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Apricot Pineapple Jam with Pectin


This apricot pineapple jam is my absolute favorite. The flavor has just the right amount of pineapple that compliments-- and doesn't overpower-- the flavor of the sweet apricots.

I need to make more, before fresh apricots are out of's that good!

A few tips:

Plan on 2 hours, from start to finish. Sterilize the jars and lids in hot, simmering water.
You will need a set of long tongs or a can lifter (look for canning supplies).
Have clean cloths ready and a good set of oven mitts-- the boiled jam reaches about 217°F degrees!

Canning is not hard to do. For more info, please visit my food blog:

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Rate this recipe 3.9/5 (38 Votes)


  • 5 cups of apricots, (approximately 12 apricots, skins removed and pitted, about 4 pounds) and chopped
  • 1 medium sized pineapple, peel and core removed (about 1 cup)
  • 1 box pectin
  • 6 cups sugar, divided (4 1/2 cups and 1 1/2 cups)
  • 1 pat butter


Servings 5
Preparation time 20mins
Cooking time 120mins
Adapted from


Step 1

Water bath canning pot and rack.
Clean jars, lids and rims.
Clean towels, long tongs and a jar lifter (or tongs with rubber grips)
Pot of water for metal lids and rims.
Bowl of ice water (to remove apricot skins)

To easily remove apricot skins, cut a small "x" at the bottom of each fruit.
Gently dunk into a pot of boiling water for 1-2 minutes.
Remove, with a slotted spoon.
Starting with the "x", peel the skins off by sliding with your thumbs. It's that easy!

UPDATE: I found a faster way to peel apricots. Cut them in half, pit them and place them (face down) onto a foil-lined baking sheet. Cut an "X" on top of each apricot, with a knife. With the rack on it's highest position, broil for 5-6 minutes.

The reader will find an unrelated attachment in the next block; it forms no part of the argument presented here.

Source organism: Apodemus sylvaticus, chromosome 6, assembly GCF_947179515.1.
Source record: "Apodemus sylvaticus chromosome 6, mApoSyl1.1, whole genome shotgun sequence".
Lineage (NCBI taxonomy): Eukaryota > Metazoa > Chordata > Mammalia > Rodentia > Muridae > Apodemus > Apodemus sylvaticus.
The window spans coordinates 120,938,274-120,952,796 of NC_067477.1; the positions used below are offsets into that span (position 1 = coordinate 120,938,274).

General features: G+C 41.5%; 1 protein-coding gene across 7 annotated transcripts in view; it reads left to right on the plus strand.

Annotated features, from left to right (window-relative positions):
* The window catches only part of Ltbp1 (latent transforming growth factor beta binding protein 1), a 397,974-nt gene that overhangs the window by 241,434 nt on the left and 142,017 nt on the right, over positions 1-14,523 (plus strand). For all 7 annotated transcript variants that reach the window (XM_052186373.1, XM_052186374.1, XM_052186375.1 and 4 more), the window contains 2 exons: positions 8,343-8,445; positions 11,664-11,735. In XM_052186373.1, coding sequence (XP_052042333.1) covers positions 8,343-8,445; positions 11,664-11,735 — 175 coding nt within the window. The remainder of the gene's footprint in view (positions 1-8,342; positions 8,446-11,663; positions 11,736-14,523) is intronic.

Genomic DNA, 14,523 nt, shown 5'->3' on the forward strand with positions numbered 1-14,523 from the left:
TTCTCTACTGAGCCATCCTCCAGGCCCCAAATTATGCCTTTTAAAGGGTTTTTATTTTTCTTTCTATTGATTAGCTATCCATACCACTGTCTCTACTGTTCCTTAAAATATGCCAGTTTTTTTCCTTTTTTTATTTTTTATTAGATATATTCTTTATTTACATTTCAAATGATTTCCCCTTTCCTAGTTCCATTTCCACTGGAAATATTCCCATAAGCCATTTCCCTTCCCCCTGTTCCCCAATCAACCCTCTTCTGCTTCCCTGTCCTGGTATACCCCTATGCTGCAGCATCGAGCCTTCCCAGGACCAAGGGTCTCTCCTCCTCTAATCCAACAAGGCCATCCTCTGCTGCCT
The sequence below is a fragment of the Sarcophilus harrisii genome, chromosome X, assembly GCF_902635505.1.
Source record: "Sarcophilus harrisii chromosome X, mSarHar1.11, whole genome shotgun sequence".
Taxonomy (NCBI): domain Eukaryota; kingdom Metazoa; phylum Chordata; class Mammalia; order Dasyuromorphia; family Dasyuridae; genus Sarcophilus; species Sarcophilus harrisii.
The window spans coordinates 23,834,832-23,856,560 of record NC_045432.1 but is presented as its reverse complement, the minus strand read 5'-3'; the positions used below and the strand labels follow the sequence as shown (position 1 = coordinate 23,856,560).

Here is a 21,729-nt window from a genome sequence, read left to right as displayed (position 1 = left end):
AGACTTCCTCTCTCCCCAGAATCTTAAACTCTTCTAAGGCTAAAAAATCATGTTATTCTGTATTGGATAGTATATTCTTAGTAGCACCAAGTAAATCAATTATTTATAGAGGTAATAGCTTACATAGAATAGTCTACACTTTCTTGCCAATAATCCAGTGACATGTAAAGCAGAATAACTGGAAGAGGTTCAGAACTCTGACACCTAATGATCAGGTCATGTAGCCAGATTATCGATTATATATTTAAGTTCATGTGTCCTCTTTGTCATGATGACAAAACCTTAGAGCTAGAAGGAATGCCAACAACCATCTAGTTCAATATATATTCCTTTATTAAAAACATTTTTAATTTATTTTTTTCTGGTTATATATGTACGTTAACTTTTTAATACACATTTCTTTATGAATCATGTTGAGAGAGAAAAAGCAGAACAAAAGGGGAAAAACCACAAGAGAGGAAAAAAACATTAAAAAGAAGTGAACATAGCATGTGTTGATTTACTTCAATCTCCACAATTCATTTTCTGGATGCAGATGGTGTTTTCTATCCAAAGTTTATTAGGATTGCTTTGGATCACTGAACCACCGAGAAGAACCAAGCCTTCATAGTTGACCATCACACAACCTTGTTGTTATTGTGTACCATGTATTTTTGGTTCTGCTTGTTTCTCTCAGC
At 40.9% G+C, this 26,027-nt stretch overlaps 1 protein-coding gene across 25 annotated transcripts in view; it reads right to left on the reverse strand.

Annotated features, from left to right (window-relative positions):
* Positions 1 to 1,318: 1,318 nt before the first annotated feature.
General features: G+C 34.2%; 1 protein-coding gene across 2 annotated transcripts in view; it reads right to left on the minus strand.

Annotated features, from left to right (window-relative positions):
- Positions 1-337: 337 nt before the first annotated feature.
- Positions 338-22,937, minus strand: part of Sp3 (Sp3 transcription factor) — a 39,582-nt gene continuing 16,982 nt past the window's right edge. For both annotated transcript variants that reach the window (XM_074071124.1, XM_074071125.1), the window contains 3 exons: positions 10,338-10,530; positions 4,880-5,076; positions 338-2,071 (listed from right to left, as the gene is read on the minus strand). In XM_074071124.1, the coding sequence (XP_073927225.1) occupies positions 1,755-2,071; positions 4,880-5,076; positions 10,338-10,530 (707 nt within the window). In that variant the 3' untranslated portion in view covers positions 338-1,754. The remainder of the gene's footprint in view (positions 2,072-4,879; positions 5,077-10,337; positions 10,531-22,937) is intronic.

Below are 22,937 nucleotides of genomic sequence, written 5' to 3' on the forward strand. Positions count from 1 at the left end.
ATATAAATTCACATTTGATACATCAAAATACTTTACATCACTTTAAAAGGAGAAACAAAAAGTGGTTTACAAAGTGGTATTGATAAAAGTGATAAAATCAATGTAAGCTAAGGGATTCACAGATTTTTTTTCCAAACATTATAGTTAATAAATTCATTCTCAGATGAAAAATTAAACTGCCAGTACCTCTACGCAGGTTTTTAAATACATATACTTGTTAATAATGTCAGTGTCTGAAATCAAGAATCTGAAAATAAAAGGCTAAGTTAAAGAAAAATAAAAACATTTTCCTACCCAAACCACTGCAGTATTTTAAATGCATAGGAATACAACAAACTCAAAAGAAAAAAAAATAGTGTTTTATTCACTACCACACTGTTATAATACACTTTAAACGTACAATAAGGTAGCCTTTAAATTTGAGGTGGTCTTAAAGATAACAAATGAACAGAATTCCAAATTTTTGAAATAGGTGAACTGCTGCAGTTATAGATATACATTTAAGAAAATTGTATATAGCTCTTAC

Remove, allow to cool until safe to hold in your hand. Grab the skin on the "x" and pull off. Easy!

Using a food processor (or by hand, if you prefer), pulse the apricots until they are chunky smooth-- not pureed. You want bits of apricot for texture.

Strain the apricots and reserve the juice.

NOTE: I used fresh pineapple. You could try canned, but I think fresh pineapple tastes the best.

Trim the pineapple by removing the top, cutting off the shell and then cutting into quarters. Removing the core, is easier.

I like to use my food processor, but you can cut the pineapple, by hand. I pulse the cut pineapple until it's fine but not pureed.

Strain the pineapple, reserving the juice with the apricot juice. I ended up with about 3/4 cups juice.

In a large pot, add the fruit, box of pectin and 1 1/2 cups sugar. Combine and bring to a low boil.

Slowly stir in the remaining sugar. Add 1/2 cup of the reserved juice. Bring to a continuous roll, stirring frequently, so it doesn't stick.

Bring to a gel stage (approximately 10 minutes).

I like to chill a plate in my freezer. Spoon a little of the cooked fruit on the cold plate. Run your finger through it, and see if it separates. Let is sit a minute more and feel the texture. If it gels, it's ready.

Pour into sterilized clean class jars with lids.

Set the filled jars in a rack, covered by at least 2" of boiling water. Keep the pot covered and set a timer for 10 minutes, from when the water begins to rapidly boil.

Remove from the pot, carefully, with a jar lifter onto a clean towel.

Listen for the "pop" of the vacuum on the lids…and/or press a finger on the top. If it's firm, you have a good vacuum.

If a jar is not sealed, properly, you can repeat the water bath boil method, or refrigerate this jar and eat within 2 weeks.

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